Monday, February 06, 2006

So You Want To Be A Game Designer? - Jan 28th, 2006

...but have no experience.

Unlike programming and art, game design is a difficult area to break into. This is due to design being one of those skills that is hard to demonstrate. There are a lot of courses that deal with game programming and game art - but finding a good game design course is difficult.

The best way to learn is on the job - but it’s a catch 22 situation. Unless you have experience it’s hard to be hired - and usually the best way to get experience is to work for a game developer. So, if you want to be a game designer but have no experience what can you do?

Create a Portfolio

Like most jobs, the best way to show that you are good at something is to have an example of what it is you do. Game design is no different.

You need to be able to demonstrate that you can:

  1. Communicate an idea in a clear and concise manner with no ambiguity.
  2. Come up with game designs that fit a given theme.
  3. Design a playable level or feature of a game.

1) Communicate an idea in a clear and concise manner with no ambiguity.
The best way to do this is to create some sample game design documents. Check out the Design Web Sites links below for more information on how to write a good game design document.

An overview game design document is more than enough and can be under 10 pages. Remember, keep the design document brief and to the point.

2) Come up with game designs that fit a given theme.
Create sample game design documents that demonstrate you understand the game’s theme and that you know how to use this theme in the design. If the game is an FPS set in Ancient Egypt make sure that the weapon design reflects the theme. A Staff of Ra, for example, would be a better weapon design decision than a shotgun.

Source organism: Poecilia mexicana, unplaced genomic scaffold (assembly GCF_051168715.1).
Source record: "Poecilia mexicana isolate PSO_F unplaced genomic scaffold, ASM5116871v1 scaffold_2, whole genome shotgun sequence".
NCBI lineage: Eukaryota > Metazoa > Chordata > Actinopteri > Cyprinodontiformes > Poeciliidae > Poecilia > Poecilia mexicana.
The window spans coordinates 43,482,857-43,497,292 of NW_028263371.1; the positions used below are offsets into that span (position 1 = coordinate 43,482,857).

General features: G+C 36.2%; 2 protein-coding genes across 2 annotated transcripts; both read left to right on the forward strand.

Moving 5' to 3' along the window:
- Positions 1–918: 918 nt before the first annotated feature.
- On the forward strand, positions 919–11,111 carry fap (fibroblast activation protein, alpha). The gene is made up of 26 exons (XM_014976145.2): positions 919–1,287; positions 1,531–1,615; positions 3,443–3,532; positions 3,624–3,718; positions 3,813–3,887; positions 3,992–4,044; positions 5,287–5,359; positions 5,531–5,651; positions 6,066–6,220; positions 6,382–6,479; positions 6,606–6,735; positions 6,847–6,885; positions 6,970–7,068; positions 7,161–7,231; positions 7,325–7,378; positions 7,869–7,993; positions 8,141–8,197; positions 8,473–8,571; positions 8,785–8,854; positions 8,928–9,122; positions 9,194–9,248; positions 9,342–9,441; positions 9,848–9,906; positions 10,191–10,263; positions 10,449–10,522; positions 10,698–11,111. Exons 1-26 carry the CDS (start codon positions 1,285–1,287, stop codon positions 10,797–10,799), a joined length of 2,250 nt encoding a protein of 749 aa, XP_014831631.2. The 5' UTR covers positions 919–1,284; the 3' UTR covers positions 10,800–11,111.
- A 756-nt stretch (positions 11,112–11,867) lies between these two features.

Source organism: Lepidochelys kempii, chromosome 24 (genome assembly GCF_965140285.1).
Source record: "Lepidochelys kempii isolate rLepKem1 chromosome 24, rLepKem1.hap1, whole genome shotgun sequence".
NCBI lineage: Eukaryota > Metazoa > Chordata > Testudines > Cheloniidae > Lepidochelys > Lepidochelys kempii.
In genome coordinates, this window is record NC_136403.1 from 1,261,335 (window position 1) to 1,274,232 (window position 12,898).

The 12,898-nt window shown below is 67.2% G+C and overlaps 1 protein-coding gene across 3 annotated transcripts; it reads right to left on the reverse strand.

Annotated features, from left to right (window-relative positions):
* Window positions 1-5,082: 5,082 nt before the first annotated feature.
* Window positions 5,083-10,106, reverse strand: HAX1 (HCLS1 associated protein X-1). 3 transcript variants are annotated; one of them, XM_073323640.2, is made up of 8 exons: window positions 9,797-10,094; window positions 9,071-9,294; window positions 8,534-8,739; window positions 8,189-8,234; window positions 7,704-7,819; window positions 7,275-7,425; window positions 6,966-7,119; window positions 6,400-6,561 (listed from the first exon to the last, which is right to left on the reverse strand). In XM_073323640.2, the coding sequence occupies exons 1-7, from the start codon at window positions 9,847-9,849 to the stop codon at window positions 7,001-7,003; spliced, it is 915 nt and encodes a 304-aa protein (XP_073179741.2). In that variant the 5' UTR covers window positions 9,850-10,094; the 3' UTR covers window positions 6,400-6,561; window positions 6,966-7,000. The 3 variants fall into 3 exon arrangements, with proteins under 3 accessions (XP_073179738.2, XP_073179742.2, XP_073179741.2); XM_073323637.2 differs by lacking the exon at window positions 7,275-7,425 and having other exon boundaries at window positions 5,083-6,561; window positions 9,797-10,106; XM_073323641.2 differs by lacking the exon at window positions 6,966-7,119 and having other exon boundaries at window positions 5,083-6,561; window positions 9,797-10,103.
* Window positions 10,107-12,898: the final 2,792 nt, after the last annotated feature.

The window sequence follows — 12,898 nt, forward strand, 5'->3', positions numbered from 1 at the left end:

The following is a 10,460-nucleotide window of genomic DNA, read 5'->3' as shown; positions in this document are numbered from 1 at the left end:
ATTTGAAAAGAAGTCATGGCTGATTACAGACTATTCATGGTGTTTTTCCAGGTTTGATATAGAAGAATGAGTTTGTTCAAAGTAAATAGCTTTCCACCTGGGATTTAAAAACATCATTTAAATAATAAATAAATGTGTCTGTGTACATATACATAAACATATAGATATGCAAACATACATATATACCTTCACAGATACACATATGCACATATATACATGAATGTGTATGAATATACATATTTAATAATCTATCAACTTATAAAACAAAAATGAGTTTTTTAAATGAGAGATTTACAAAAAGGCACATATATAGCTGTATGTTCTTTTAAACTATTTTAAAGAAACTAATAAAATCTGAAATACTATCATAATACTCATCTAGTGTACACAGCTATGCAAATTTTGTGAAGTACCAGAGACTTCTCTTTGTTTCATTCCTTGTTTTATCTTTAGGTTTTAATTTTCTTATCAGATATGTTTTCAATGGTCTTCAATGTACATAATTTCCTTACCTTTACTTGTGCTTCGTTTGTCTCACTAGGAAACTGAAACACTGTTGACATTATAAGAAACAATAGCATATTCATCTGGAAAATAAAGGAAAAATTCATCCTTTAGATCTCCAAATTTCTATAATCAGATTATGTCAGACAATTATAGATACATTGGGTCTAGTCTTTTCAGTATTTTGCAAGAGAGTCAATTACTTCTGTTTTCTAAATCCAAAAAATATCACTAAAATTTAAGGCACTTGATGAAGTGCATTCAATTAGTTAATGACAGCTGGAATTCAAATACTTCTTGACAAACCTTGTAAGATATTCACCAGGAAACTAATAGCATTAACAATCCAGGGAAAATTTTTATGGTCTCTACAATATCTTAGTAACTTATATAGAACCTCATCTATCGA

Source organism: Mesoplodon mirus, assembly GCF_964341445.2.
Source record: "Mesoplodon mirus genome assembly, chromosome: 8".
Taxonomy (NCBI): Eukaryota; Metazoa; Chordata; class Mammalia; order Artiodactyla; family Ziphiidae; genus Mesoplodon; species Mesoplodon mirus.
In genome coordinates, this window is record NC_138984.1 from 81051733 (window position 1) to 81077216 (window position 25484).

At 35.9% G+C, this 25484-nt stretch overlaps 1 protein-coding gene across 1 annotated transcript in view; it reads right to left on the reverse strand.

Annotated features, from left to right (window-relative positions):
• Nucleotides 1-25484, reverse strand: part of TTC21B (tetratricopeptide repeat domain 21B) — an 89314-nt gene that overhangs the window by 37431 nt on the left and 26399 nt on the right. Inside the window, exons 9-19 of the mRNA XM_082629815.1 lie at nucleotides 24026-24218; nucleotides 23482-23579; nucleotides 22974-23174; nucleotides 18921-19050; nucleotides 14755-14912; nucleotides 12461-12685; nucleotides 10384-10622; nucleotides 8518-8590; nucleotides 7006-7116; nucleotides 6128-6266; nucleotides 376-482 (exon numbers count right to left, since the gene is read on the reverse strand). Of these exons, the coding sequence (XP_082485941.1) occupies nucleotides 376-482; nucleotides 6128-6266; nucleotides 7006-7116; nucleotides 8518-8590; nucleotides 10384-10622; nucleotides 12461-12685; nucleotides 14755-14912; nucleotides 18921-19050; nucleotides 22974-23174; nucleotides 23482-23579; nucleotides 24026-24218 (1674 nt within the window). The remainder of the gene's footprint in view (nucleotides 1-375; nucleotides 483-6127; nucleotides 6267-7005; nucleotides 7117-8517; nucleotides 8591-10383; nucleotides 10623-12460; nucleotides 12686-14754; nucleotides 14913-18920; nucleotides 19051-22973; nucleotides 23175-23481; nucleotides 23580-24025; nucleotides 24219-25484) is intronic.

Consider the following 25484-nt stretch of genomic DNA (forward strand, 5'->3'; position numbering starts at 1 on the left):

3) Design a playable level or feature of a game.
The most important thing you can do is to demonstrate that you know how to design a great game. The best way to do this is to make games - and these do not have to published games. Don’t fret if you have zero programming knowledge or art skills.

The more examples of completed playable game demos you have the better. These can be simple card games and board games (made from paper and cardboard), levels from Unreal, Quake or any other first person shooter, Real Time Strategy game missions or skate park levels from Tony Hawk’s Pro Skater. It doesn’t matter what they are - the more you have, and the greater the variety, the better.

If you’re using an editor to make a level, plan it out on paper first so you can demonstrate your thought process from idea to implementation. Focus on creating a good single player level with an interesting scenario and interesting encounters.

If you’re making a paper card or board game, don’t get hung up on pretty graphics. Just text and simple shapes are fine – it’s the game design that matters! Don’t forget to write up some simple and concise rules to explain how the game works.

In Summary

Write sample game designs.
Make games.
Read about game design.
Play games.

Again, I can’t stress the importance of creating a portfolio of work, even if it is unpublished. The majority of game design applicants I see rarely have sample design documents or sample demos. If you have these then you’re way ahead of the pack.

Useful Resources

Books to read:

Game Design Workshop: Designing, Prototyping and Playtesting Games by Tracy Fullerton
Game Design Theory and Practice by Richard Rouse III
Andrew Rollings and Ernest Adams on Game Design by Andrew Rollings and Ernest Adams

Game Design Sites: – great resource on making games. - article on writing game design documents. - another article on writing game design documents.

Programs, Tools and Resources:

Tony Hawk’s Pro Skater 4, Tony Hawk’s Underground 2 – both have a built in game editor that allows you to build your own skate park.

Blitz3D, BlitzPlus and BlitzMax – these are easy to use programming languages, ideal for getting a simple game prototype up and running in no time at all. BlitzMax and BlitzPlus are ideal for 2D while Blitz3D is great for 3D games.

PopCap Framework - visit to join their program and download their programming framework. You need to know the C programming language and you’ll also need a C development environment. - site dedicated to game editors for Half Life, Half Life 2, Unreal and Quake 3. - Unreal Editor links site. - a list of links to game creation utilities. Some require no programming knowledge at all. - check out the Free Stuff section for examples of simple card games for inspiration.

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